Direct TB Cell Interactions Receptormediated Contacts

During normal immune responses involving T-dependent antibody production, T cells are primed with antigen by antigen-presenting cells (APC), such as dendritic cells, in the T-cell zone of the secondary lymphoid organs [4] (Fig. 5.1). These activated T cells migrate to the follicular border where they interact, via MHC class II as well as costimulatory molecules such as CD28 and CD40, with activated B cells that have also encountered antigen, leading to B-cell activation, follicular entry, and germinal center (GC) formation. These transient structures foster somatic hypermutation and immunoglobulin isotype class switching, allowing the generation of high-affinity antibodies.

In model animal systems, self-reactive B cells are usually excluded from the follicular microenvironment due to (1) the lack of activated self-reactive T cells; (2) death via CD95-induced apoptosis; and/or (3) the lack of costimulatory mole-

naive autoreactive ( B Beeil

High-affinity, autoreactive plasma cell or memory B cell switching. Somatic hyiermutation ïturation







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MHC class II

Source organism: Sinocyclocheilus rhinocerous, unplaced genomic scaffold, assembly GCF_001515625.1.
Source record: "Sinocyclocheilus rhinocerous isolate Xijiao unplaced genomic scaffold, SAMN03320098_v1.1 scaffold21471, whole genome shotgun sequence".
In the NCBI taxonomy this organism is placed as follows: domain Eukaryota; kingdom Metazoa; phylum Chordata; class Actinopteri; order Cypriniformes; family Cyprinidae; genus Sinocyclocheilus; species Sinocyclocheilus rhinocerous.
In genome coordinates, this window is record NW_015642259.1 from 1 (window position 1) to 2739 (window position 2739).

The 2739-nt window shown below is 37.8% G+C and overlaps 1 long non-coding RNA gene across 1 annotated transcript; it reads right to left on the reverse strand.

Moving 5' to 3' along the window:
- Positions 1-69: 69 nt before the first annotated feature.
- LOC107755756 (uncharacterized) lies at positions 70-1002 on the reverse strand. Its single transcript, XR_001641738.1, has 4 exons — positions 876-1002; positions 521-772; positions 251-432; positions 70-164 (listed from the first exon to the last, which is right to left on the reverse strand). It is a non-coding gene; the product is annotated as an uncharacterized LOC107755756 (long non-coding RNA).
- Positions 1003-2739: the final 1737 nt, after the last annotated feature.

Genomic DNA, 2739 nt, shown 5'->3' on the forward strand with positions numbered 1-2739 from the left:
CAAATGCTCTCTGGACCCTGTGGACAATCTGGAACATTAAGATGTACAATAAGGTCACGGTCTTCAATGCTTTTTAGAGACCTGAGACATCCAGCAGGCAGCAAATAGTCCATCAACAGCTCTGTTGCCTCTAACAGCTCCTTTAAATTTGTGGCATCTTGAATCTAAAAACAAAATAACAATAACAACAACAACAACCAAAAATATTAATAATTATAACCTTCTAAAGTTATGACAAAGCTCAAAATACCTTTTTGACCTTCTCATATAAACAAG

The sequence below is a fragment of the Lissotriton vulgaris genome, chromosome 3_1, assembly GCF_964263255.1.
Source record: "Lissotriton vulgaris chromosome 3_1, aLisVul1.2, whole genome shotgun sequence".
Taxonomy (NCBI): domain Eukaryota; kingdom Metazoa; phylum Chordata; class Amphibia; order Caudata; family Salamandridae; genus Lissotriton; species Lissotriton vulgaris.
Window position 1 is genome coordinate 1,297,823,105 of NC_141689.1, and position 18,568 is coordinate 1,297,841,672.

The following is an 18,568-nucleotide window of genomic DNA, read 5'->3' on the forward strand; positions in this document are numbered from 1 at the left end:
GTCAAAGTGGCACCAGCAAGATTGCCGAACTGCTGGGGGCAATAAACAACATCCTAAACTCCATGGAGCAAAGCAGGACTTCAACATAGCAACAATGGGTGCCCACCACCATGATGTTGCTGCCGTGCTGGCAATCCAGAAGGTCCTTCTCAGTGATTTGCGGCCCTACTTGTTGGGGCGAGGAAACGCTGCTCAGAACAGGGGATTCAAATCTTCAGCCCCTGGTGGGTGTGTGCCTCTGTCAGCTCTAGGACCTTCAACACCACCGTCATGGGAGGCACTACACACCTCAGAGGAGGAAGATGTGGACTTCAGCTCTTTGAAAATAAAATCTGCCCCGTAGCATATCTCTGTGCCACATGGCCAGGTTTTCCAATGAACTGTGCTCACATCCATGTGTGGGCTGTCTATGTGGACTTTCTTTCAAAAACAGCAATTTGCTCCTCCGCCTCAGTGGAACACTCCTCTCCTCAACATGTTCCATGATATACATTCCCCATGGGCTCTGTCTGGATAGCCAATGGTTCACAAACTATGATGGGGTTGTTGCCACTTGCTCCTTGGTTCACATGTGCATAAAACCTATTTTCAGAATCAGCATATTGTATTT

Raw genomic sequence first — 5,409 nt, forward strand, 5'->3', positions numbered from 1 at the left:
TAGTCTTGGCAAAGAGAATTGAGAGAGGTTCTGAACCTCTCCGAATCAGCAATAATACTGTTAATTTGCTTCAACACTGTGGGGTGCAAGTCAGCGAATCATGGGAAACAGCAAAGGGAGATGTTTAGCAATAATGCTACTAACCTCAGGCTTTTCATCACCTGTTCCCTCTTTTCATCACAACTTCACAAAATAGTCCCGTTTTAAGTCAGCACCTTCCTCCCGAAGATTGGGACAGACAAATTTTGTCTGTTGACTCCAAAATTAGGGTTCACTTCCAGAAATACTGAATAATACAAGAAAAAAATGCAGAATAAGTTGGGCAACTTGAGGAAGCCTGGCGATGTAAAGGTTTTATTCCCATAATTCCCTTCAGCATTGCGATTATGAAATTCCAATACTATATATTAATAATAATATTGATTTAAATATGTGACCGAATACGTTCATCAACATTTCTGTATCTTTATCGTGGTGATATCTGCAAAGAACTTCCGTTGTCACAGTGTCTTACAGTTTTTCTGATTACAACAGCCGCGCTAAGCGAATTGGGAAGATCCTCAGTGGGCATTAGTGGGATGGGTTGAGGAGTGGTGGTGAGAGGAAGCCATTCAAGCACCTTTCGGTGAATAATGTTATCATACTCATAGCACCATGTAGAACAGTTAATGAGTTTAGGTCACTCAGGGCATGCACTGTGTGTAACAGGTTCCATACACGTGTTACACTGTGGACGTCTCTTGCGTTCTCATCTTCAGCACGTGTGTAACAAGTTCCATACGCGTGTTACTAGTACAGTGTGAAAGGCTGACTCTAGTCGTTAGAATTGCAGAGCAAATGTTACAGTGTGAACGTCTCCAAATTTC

Fig. S.I (legend see page 87)

cule-mediated survival signals [5-7]. In autoimmune diseases, the activation and maturation of autoreactive B cells presumably reflect the loss of such control mechanisms. Autoantibodies in autoimmune diseases characteristically are iso-type-switched and display high affinity for autoantigen, implicating somatic hypermutation and affinity maturation in T-dependent germinal centers [8-10]. In addition, abnormal spontaneous germinal center formation has been observed in lupus-prone mice, including (NZBxNZW) F1, MRL/+, MRL/lpr, and BXSB [11]. Consequently, many studies have investigated the role of costimula-tory molecules in disease pathogenesis, particularly in terms of their role in germinal center formation.

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